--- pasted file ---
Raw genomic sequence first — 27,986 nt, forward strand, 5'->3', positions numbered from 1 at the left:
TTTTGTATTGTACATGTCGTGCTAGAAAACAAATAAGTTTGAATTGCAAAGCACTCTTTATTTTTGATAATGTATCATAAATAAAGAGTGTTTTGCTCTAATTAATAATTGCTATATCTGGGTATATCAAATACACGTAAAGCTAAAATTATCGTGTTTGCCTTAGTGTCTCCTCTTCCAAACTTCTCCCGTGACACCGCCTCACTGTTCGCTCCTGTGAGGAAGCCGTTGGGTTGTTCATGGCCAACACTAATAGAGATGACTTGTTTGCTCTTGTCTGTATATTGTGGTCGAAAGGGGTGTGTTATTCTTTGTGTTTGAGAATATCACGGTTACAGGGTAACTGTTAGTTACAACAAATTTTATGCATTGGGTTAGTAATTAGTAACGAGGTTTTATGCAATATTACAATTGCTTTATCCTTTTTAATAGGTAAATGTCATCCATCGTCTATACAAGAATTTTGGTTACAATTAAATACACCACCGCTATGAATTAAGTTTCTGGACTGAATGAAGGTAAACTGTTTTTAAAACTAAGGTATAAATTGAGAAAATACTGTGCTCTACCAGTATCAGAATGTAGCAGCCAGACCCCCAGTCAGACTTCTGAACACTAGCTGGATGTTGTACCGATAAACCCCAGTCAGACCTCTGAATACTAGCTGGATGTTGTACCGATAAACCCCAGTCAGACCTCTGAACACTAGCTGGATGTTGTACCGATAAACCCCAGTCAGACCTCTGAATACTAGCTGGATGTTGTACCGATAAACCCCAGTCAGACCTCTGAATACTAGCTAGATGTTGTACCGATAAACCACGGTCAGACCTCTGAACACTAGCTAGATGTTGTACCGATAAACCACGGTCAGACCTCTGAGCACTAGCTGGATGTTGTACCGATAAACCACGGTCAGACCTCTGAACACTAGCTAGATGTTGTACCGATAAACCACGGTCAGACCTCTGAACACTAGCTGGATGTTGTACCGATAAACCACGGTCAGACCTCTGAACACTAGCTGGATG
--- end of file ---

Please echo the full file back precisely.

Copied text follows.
Raw genomic sequence first — 27,986 nt, forward strand, 5'->3', positions numbered from 1 at the left:
TTTTGTATTGTACATGTCGTGCTAGAAAACAAATAAGTTTGAATTGCAAAGCACTCTTTATTTTTGATAATGTATCATAAATAAAGAGTGTTTTGCTCTAATTAATAATTGCTATATCTGGGTATATCAAATACACGTAAAGCTAAAATTATCGTGTTTGCCTTAGTGTCTCCTCTTCCAAACTTCTCCCGTGACACCGCCTCACTGTTCGCTCCTGTGAGGAAGCCGTTGGGTTGTTCATGGCCAACACTAATAGAGATGACTTGTTTGCTCTTGTCTGTATATTGTGGTCGAAAGGGGTGTGTTATTCTTTGTGTTTGAGAATATCACGGTTACAGGGTAACTGTTAGTTACAACAAATTTTATGCATTGGGTTAGTAATTAGTAACGAGGTTTTATGCAATATTACAATTGCTTTATCCTTTTTAATAGGTAAATGTCATCCATCGTCTATACAAGAATTTTGGTTACAATTAAATACACCACCGCTATGAATTAAGTTTCTGGACTGAATGAAGGTAAACTGTTTTTAAAACTAAGGTATAAATTGAGAAAATACTGTGCTCTACCAGTATCAGAATGTAGCAGCCAGACCCCCAGTCAGACTTCTGAACACTAGCTGGATGTTGTACCGATAAACCCCAGTCAGACCTCTGAATACTAGCTGGATGTTGTACCGATAAACCCCAGTCAGACCTCTGAACACTAGCTGGATGTTGTACCGATAAACCCCAGTCAGACCTCTGAATACTAGCTGGATGTTGTACCGATAAACCCCAGTCAGACCTCTGAATACTAGCTAGATGTTGTACCGATAAACCACGGTCAGACCTCTGAACACTAGCTAGATGTTGTACCGATAAACCACGGTCAGACCTCTGAGCACTAGCTGGATGTTGTACCGATAAACCACGGTCAGACCTCTGAACACTAGCTAGATGTTGTACCGATAAACCACGGTCAGACCTCTGAACACTAGCTGGATGTTGTACCGATAAACCACGGTCAGACCTCTGAACACTAGCTGGATG